The first methodology for genetic synthetic lethality screen has been initially developed in yeast, Saccharomyces cerevisiae (Bender and Pringle, 1991). A wild-type copy of the ‘gene of interest', on an unstable episomal plasmid (containing an origin of DNA replication but no centromere), is introduced into yeast cells that are null for expression of this gene. Random mutagenesis of the entire yeast genome within these cells may inactivate a gene that is synthetic lethal with deficiency in the gene of interest. Under these conditions, retention of the episomal plasmid, which is otherwise spontaneously lost, and expression of the gene of interest become essential for survival. Plasmid loss or retention is detected by changes in colony pigmentation. Identification of the mutagenised synthetic lethal gene is accomplished by transforming the particular colony cell population with a wild-type yeast genomic library, while selecting for a change in pigment colour reflecting a loss for the need of the episomal plasmid (i.e., loss of the synthetic lethal condition). The availability of numerous yeast knockout mutants, and the implied added advantage of the method in revealing interactions that do not necessarily require physical interaction between the two gene products, has quickly made this method one of the most powerful in yeast genetics.

Two different modifications of the basic concept have created genetic synthetic lethality screens that are less tedious, more informative and thus suitable for genome-wide analysis. In one, termed synthetic genetic array (SGA), double mutants are generated by mating the query mutant haploid strain to a panel of yeast knockout mutant strains; unviable double-mutant meiotic progeny identifies synthetic lethal relationships (Tong and Boone, 2005). The alternative method named dSLAM for diploid-based Synthetic Lethality Analyzed by Microarray (Pan et al, 2004) takes advantage of TAGs representing DNA bar codes, which uniquely mark each yeast deletion allele. These TAGs are flanked by shared priming sequences for PCR. The query mutation is introduced into a pool of heterozygote diploid knockout yeast strains by integrative transformation. Following sporulation, the haploid single (mock transfection)- and double-mutant populations are selected. The presence of every individual deletion mutant within any of the two pools is assayed by measuring the relative abundance of its corresponding TAG-containing PCR product in genomic DNA prepared from each one of the pools, and competitively hybridising to a TAG oligonucleotide microarray. The disappearance of a particular TAG from the double-mutant cell population then may point to a synthetic lethal interaction. The addition of the SGA and dSLAM versions of the yeast genetic synthetic lethality screening enables identification of gene networks and cellular pathways that ‘buffer' each other biologically (Ooi et al, 2006).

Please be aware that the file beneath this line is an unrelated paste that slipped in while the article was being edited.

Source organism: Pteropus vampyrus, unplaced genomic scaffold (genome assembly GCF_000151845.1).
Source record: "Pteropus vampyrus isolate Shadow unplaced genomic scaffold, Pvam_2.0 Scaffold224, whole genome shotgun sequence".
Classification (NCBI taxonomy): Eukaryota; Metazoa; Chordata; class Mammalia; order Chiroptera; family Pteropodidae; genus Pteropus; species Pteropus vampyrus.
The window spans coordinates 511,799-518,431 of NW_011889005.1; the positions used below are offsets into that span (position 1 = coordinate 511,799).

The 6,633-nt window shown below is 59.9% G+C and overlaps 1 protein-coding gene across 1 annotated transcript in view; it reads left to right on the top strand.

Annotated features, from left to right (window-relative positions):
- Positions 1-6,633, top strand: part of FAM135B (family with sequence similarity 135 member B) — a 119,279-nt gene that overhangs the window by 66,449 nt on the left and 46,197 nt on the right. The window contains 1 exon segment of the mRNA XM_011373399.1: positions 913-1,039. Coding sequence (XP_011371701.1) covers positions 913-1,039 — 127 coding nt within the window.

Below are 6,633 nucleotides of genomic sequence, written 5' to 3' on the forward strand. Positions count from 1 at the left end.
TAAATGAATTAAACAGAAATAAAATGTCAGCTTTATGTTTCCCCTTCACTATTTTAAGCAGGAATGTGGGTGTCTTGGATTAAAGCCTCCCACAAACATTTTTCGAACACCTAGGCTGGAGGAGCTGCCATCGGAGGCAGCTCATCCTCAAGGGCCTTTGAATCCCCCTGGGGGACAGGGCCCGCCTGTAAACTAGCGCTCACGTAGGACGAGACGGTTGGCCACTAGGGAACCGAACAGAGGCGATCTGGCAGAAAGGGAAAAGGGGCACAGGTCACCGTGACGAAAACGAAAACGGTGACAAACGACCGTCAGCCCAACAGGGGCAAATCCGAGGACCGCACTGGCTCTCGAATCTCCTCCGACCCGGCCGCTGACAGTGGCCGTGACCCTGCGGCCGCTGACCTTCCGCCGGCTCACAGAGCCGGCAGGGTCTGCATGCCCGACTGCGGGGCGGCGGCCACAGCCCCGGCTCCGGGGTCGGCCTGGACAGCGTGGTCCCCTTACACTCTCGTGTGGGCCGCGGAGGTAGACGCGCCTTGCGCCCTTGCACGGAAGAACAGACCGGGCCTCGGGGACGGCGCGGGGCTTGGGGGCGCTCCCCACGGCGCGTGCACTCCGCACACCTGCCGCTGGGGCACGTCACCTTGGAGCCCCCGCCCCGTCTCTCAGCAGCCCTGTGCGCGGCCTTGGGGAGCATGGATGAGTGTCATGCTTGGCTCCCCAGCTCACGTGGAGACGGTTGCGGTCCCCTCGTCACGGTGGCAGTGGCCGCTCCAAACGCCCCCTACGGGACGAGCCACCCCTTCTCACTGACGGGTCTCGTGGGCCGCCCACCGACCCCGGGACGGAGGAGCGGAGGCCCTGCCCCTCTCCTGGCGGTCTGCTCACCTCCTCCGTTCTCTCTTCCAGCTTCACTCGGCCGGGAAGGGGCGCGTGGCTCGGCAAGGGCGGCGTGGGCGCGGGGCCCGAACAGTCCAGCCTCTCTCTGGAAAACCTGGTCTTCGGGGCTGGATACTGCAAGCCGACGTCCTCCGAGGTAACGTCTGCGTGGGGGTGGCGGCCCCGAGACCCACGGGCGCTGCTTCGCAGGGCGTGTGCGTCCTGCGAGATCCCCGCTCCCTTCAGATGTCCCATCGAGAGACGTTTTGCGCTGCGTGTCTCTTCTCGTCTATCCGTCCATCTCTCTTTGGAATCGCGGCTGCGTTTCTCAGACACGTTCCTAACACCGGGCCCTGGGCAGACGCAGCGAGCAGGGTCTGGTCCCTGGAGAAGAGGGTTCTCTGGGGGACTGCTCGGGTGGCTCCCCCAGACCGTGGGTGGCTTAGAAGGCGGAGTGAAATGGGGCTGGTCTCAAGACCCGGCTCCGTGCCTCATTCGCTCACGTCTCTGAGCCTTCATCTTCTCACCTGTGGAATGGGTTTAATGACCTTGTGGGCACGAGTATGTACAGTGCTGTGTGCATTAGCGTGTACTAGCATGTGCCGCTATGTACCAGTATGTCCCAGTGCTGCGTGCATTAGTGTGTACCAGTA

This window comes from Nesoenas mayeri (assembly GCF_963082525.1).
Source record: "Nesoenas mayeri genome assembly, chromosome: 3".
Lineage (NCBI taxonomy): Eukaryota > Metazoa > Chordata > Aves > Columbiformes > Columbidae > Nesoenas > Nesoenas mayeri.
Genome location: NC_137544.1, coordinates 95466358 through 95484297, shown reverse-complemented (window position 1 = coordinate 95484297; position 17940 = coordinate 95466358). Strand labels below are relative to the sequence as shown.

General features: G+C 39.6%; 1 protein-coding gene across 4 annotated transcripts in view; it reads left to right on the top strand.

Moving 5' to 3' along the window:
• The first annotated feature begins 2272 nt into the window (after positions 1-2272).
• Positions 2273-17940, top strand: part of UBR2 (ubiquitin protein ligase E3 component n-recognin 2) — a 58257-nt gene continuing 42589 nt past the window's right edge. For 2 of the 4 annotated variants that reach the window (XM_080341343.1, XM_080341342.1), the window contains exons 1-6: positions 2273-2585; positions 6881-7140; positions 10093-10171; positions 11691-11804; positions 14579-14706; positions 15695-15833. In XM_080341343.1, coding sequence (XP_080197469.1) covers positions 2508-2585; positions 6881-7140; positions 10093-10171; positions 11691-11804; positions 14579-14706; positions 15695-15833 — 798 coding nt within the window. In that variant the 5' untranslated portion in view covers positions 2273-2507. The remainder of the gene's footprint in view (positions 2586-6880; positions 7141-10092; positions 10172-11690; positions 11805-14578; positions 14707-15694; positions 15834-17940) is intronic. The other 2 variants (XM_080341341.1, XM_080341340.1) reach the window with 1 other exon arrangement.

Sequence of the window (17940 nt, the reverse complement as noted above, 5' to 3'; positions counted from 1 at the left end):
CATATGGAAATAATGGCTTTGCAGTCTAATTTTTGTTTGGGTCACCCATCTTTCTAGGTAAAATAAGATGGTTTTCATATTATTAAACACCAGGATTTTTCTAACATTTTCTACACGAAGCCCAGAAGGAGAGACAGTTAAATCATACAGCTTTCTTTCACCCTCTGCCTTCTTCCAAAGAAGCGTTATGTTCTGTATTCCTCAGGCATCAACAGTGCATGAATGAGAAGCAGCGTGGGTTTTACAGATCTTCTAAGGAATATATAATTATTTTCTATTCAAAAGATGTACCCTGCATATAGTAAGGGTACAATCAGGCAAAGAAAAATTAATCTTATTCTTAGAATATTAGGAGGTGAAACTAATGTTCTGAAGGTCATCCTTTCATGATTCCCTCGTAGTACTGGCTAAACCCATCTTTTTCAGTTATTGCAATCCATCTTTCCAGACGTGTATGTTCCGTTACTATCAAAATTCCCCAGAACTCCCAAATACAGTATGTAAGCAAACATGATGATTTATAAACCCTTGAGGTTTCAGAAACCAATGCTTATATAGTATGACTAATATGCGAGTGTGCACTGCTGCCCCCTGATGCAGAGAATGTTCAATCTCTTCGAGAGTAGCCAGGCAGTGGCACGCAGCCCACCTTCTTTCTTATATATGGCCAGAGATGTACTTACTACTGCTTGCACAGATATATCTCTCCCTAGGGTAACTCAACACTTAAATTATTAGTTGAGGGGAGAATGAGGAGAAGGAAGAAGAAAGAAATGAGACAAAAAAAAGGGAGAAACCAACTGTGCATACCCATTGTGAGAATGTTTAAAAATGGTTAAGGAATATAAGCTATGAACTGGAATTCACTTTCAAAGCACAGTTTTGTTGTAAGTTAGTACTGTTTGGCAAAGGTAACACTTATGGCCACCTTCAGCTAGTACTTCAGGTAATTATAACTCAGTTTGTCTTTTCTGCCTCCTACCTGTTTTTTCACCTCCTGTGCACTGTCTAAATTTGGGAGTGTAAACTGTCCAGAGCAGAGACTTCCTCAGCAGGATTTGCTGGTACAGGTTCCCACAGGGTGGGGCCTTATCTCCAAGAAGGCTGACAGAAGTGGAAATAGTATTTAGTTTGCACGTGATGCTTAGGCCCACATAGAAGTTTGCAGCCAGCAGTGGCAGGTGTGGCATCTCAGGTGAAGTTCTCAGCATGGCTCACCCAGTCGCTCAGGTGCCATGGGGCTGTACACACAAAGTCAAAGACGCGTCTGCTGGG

The first to suggest the usage of synthetic lethality screening, chemical as well as of genetic, for the development of cancer therapy have been Hartwell and Friend (Hartwell et al, 1997). However, figuring that the state of genetic manipulations in mammalian and human-cell systems, in particular, was not ripe yet for genome-wide genetic synthetic lethality screening (a situation that has changed dramatically with the introduction of synthetic siRNAs in 2001), they suggested the use of model genetic systems, such as yeast, the nematode Caenorhabditis elegans and the Drosophila melanogaster fruit fly.

Chemical synthetic lethality screening in yeast

In their search for cancer-specific genetic changes, which could form potential selective therapeutic targets, Hartwell and Friend relied on the fact that one of the hallmarks of cancer is genetic instability. This instability is primarily caused by defects in DNA repair, in cell cycle checkpoints and in other cell cycle controls. Moreover, because these processes have been well conserved between yeast and humans, these investigators used a panel of up to 70 isogenic strains, each defective in either DNA repair or cell cycle control gene/genes, for the systematic testing of the 33 most common FDA-approved anticancer cytotoxic drugs (Hartwell et al, 1997; Simon et al, 2000). This screen identified targets which sensitise chemotherapy drugs administered to yeast. The bifunctional alkylating agent cisplatin, for example, was killing 100-fold better (IC50 decreased by two logs) in the presence of defects in either the Rad6 or Rad18 post-replication repair genes. Similarly, defects in the Rad50, Rad51 or Rad52 double-strand break repair through homologous recombination (HR) augmented by almost two logs the killing efficiency by topoisomerase inhibitors, such as camptothecin (Topo I) and mitoxantrone (Topo II). Obviously, these chemotherapeutic-sensitising links call to be tested with regard to their human orthologues in normal and tumour-derived cell lines.